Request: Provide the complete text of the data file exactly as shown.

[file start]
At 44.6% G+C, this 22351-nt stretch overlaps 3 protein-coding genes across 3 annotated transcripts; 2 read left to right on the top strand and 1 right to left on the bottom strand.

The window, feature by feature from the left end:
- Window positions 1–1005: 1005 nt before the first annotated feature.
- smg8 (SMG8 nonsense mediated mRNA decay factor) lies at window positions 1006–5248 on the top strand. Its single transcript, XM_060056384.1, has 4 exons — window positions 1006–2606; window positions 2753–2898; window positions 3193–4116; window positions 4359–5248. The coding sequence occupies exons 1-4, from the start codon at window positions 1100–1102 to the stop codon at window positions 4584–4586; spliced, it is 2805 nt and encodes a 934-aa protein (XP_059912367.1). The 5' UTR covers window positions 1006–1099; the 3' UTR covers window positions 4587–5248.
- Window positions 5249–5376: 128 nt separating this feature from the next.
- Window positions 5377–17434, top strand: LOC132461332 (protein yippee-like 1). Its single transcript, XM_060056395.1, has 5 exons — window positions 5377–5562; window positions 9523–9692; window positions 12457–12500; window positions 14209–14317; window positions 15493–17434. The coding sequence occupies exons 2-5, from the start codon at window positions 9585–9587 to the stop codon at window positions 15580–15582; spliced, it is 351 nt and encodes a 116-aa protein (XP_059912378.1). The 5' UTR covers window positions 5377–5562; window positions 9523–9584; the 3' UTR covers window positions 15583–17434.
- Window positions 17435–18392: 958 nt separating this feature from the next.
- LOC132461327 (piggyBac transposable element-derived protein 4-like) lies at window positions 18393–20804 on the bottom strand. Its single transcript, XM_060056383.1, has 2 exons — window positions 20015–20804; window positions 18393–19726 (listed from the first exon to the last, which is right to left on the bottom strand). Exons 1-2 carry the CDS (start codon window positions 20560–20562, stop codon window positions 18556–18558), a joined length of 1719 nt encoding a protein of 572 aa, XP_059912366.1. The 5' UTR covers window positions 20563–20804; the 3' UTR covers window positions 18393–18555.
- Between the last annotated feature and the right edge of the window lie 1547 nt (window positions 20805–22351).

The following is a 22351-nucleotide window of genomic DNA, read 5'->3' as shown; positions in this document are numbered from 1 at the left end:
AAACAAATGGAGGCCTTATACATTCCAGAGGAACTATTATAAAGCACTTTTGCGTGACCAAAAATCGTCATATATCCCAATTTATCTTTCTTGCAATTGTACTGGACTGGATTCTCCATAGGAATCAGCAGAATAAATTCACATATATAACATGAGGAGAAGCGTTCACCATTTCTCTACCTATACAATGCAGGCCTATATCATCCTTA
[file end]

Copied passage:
At 44.6% G+C, this 22351-nt stretch overlaps 3 protein-coding genes across 3 annotated transcripts; 2 read left to right on the top strand and 1 right to left on the bottom strand.

The window, feature by feature from the left end:
- Window positions 1–1005: 1005 nt before the first annotated feature.
- smg8 (SMG8 nonsense mediated mRNA decay factor) lies at window positions 1006–5248 on the top strand. Its single transcript, XM_060056384.1, has 4 exons — window positions 1006–2606; window positions 2753–2898; window positions 3193–4116; window positions 4359–5248. The coding sequence occupies exons 1-4, from the start codon at window positions 1100–1102 to the stop codon at window positions 4584–4586; spliced, it is 2805 nt and encodes a 934-aa protein (XP_059912367.1). The 5' UTR covers window positions 1006–1099; the 3' UTR covers window positions 4587–5248.
- Window positions 5249–5376: 128 nt separating this feature from the next.
- Window positions 5377–17434, top strand: LOC132461332 (protein yippee-like 1). Its single transcript, XM_060056395.1, has 5 exons — window positions 5377–5562; window positions 9523–9692; window positions 12457–12500; window positions 14209–14317; window positions 15493–17434. The coding sequence occupies exons 2-5, from the start codon at window positions 9585–9587 to the stop codon at window positions 15580–15582; spliced, it is 351 nt and encodes a 116-aa protein (XP_059912378.1). The 5' UTR covers window positions 5377–5562; window positions 9523–9584; the 3' UTR covers window positions 15583–17434.
- Window positions 17435–18392: 958 nt separating this feature from the next.
- LOC132461327 (piggyBac transposable element-derived protein 4-like) lies at window positions 18393–20804 on the bottom strand. Its single transcript, XM_060056383.1, has 2 exons — window positions 20015–20804; window positions 18393–19726 (listed from the first exon to the last, which is right to left on the bottom strand). Exons 1-2 carry the CDS (start codon window positions 20560–20562, stop codon window positions 18556–18558), a joined length of 1719 nt encoding a protein of 572 aa, XP_059912366.1. The 5' UTR covers window positions 20563–20804; the 3' UTR covers window positions 18393–18555.
- Between the last annotated feature and the right edge of the window lie 1547 nt (window positions 20805–22351).

The following is a 22351-nucleotide window of genomic DNA, read 5'->3' as shown; positions in this document are numbered from 1 at the left end:
AAACAAATGGAGGCCTTATACATTCCAGAGGAACTATTATAAAGCACTTTTGCGTGACCAAAAATCGTCATATATCCCAATTTATCTTTCTTGCAATTGTACTGGACTGGATTCTCCATAGGAATCAGCAGAATAAATTCACATATATAACATGAGGAGAAGCGTTCACCATTTCTCTACCTATACAATGCAGGCCTATATCATCCTTA